One day, when I was a 14-year-old high school freshman, school was dismissed early for a teachers' meeting. I conveniently neglected to tell my parents about the change and arranged to bring my girlfriend over to my house. We weren't planning to study.
As we were going up the steps, my neighbor, Mrs. Nolan, poked her head out of a window and said, "You're home awfully early, Jerome."
"Yes, Ma'am," I said, improvising a lame story about how we had planned to review algebra problems.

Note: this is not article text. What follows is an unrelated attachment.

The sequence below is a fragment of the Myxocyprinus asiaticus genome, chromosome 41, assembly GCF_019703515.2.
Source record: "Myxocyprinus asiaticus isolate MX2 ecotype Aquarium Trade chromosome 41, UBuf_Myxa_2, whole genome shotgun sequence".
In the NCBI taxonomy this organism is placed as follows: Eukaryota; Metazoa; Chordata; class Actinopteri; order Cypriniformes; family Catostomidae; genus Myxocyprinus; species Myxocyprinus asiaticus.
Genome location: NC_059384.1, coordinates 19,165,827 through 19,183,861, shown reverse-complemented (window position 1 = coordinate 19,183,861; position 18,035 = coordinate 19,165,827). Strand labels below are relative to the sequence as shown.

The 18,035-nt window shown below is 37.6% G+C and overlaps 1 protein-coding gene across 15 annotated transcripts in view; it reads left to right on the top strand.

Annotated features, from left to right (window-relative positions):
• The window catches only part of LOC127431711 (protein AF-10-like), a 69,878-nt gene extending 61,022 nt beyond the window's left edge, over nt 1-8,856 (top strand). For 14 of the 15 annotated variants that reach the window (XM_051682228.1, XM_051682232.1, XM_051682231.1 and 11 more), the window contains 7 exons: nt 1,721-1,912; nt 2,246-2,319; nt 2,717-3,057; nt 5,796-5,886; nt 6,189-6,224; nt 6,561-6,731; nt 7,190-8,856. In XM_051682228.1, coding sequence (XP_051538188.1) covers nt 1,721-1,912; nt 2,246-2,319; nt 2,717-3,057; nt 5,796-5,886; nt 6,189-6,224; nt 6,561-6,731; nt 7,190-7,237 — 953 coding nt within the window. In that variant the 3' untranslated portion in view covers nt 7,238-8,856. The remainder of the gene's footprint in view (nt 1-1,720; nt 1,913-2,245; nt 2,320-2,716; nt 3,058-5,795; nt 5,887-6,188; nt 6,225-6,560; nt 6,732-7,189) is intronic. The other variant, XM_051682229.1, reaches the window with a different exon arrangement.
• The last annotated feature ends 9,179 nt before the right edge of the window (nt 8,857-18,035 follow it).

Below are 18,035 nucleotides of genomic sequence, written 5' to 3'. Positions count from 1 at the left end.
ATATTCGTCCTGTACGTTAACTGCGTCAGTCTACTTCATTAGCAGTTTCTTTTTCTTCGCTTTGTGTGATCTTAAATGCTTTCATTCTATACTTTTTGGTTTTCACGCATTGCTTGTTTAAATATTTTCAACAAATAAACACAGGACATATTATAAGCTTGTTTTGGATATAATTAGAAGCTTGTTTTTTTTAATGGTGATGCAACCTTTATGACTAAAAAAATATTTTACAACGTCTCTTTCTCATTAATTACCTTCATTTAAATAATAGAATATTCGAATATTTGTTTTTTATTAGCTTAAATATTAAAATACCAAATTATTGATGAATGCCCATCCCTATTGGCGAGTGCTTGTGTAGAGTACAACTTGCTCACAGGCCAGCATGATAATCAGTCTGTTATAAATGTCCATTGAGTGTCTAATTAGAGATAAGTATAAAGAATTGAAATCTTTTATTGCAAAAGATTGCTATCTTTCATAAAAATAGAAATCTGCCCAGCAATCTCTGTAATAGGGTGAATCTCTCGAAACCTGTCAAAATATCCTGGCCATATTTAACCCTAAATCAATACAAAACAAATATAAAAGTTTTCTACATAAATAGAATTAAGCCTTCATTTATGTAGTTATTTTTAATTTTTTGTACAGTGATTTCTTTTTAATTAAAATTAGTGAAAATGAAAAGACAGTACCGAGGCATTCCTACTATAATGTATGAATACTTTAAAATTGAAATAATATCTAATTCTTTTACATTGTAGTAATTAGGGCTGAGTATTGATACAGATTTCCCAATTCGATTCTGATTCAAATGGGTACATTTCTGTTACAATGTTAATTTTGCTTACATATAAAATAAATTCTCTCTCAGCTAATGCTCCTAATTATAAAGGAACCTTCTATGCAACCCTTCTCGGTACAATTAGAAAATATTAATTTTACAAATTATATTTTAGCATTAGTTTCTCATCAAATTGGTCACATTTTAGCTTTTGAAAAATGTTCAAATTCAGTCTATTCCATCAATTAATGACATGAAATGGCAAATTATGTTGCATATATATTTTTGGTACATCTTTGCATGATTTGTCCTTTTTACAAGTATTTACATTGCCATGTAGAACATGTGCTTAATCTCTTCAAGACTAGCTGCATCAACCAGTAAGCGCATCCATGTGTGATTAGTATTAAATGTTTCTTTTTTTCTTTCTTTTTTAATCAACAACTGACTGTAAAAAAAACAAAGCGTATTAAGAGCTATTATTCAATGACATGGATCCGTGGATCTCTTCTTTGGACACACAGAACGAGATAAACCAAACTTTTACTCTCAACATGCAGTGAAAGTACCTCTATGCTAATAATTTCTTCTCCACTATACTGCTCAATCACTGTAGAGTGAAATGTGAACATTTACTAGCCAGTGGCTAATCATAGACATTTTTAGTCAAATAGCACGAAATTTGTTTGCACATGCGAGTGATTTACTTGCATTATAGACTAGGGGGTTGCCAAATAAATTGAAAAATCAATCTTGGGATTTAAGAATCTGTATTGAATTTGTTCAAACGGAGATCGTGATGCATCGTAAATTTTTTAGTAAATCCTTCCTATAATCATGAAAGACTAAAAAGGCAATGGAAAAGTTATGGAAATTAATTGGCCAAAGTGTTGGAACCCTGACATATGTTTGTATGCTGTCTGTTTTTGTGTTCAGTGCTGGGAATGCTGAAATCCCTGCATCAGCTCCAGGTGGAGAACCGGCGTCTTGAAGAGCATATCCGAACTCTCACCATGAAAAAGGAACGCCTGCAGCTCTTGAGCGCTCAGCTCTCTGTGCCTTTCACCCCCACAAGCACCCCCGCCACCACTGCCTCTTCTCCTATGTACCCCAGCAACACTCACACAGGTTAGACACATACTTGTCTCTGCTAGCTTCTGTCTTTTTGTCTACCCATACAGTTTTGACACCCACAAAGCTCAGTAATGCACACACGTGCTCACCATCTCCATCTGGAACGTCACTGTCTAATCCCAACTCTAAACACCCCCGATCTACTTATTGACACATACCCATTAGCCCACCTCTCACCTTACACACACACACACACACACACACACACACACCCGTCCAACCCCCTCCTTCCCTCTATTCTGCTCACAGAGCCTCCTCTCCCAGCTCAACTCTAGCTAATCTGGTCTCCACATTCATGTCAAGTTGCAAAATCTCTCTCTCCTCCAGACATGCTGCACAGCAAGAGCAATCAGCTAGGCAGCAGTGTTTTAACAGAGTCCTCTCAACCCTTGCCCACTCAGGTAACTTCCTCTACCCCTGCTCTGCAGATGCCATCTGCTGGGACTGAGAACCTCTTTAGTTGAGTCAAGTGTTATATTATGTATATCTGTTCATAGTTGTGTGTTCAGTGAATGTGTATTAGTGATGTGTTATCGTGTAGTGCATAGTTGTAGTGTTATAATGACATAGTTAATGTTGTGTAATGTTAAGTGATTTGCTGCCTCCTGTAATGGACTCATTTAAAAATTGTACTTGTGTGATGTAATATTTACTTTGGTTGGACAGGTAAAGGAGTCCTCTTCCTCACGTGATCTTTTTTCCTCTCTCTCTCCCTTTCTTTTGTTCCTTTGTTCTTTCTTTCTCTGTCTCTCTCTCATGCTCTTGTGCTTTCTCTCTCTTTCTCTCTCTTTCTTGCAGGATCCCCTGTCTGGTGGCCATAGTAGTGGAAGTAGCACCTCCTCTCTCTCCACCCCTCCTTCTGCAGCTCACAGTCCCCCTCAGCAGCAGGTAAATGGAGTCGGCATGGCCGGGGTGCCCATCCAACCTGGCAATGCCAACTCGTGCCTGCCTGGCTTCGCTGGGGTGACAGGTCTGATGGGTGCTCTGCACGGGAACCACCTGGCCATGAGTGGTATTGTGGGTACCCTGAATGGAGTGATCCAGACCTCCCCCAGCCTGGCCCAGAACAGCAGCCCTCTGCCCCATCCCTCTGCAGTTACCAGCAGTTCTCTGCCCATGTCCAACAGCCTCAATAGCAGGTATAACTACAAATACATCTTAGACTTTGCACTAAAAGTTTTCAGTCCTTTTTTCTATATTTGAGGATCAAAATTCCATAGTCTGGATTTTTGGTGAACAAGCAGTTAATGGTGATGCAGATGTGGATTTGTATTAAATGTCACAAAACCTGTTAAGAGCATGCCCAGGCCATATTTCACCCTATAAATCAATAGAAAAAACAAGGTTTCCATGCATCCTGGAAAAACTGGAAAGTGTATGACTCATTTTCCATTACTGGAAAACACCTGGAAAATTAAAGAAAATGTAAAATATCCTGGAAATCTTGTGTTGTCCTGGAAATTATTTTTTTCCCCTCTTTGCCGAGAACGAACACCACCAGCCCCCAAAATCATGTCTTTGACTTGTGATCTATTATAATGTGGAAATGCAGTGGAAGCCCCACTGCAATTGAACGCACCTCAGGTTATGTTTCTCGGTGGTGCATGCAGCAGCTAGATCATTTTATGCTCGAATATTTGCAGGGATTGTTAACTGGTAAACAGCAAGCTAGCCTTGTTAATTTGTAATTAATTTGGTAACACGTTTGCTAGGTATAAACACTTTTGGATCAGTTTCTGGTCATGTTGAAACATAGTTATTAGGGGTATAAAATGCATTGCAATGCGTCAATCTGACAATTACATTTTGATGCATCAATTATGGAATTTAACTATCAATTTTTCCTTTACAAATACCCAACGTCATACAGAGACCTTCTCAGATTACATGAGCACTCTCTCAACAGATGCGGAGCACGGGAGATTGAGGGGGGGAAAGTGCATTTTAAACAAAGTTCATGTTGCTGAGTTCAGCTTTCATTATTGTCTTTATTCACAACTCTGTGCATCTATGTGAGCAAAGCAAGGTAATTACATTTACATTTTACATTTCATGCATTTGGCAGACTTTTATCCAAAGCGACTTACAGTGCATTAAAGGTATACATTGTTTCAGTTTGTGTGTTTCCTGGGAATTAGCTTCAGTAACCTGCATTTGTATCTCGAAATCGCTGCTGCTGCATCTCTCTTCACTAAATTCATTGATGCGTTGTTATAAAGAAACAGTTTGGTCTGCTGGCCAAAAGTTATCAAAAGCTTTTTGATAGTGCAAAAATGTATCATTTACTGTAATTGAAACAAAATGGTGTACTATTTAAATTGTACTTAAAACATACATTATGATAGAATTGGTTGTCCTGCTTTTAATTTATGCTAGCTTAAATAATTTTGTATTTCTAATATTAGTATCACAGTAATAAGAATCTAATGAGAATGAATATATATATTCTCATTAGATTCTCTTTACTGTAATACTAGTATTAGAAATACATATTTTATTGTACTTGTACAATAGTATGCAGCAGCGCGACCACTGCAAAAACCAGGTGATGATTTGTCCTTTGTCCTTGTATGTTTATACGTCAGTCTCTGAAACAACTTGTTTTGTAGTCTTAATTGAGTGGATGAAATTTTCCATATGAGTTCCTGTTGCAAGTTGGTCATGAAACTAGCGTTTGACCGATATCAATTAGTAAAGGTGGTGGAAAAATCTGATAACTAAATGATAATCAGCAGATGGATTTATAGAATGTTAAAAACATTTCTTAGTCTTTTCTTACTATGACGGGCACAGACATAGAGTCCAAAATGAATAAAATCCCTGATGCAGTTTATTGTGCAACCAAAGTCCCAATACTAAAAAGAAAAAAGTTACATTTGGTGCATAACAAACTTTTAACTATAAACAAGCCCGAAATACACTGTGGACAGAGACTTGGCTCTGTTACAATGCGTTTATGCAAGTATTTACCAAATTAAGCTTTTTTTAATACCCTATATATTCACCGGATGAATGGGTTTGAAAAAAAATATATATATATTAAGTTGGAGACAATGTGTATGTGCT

"Does your mother know you're home this early," Mrs. Nolan persisted, "and do you want me to call her?"
I gave up. "No, Ma'am. I'll go inside and call her while Kathy sits on the porch."
Mrs. Nolan saved our careers that day. If Kathy had gotten pregnant, she might not have become the doctor she is today. And my father had warned me that if I made a baby, the mutual fund he set up for me to go to college or start a business would have gone to the child. I'm glad Mrs. Nolan was at her window, ...1